It’s one of the most far reaching budget statements in living memory. What might it mean for the UK economy and for your finances? We asked our experts.
What are the repercussions for investors from the government’s Autumn Statement? How does it impact the outlook for the UK economy?
Will you have to adjust your financial plans? Are you now more likely to be caught out by capital gains tax? How much can you now rely on dividend income? And what about the pension savings you hope to build and the legacy you want to leave behind?
These are some of the questions being asked by investors after the Chancellor of the Exchequer, Jeremy Hunt, announced a new package of economic measures. We asked some of our experts for their initial thoughts. Here’s what they said.
On investors potentially paying more tax on their capital gains and dividends
“The biggest changes in the Autumn Statement were on capital gains tax (CGT) and dividends tax as the allowances on both were cut. In the case of CGT, the annual exempt amount is set to fall from £12,300 to £6,000 next tax year and still further to £3,000 from April 2024. There’s a similarly sharp downward adjustment on the dividends side, where the allowance is set to halve to £1,000 and halve again to £500 over the next two years. The moves, once complete, are projected to raise £1.2 billion a year for the government. They serve as a reminder to investors to consider making the most of the annual allowances on their individual savings accounts (ISA) as well as any tax-relief available on pension contributions…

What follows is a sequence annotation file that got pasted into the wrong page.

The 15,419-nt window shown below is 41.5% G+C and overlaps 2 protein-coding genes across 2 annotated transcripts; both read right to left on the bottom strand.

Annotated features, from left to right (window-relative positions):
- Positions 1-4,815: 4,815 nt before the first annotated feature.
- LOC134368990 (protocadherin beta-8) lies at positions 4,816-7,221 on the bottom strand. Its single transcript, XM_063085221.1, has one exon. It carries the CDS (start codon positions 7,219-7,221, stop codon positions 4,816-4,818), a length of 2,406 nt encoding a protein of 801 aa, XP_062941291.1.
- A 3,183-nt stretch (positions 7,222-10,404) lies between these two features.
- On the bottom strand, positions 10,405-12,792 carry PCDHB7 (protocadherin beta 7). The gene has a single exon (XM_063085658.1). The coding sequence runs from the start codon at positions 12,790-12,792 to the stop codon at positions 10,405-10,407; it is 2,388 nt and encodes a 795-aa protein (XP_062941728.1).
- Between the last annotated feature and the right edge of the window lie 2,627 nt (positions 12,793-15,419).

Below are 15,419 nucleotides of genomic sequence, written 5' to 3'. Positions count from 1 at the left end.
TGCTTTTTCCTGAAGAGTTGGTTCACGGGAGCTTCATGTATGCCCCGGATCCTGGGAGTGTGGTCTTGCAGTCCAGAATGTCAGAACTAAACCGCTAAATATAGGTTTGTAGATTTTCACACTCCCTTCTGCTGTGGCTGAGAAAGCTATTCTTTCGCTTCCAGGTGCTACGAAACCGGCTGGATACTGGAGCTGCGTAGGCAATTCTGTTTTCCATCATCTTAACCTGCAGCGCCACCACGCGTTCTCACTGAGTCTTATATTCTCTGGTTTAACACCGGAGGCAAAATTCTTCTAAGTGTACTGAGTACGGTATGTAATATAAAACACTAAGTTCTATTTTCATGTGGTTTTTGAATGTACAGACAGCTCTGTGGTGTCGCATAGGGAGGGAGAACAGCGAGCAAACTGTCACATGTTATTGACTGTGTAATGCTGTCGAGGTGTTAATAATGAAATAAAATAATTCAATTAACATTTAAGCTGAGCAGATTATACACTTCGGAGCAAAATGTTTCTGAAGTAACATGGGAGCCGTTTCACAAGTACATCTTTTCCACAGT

Investors should always focus on what they can control and sheltering your money in this way from HM Revenue and Customs is one surefire way to maximise your potential returns. You could also think about it in a holistic way, if there are two of you, by making the most of your partner’s ISA allowance too. In this way, you can spread your tax exposure. In fact, if you are a higher-rate taxpayer, you have the option to transfer some of your non-ISA investments to your partner too if they happen to be in a lower-tax bracket.”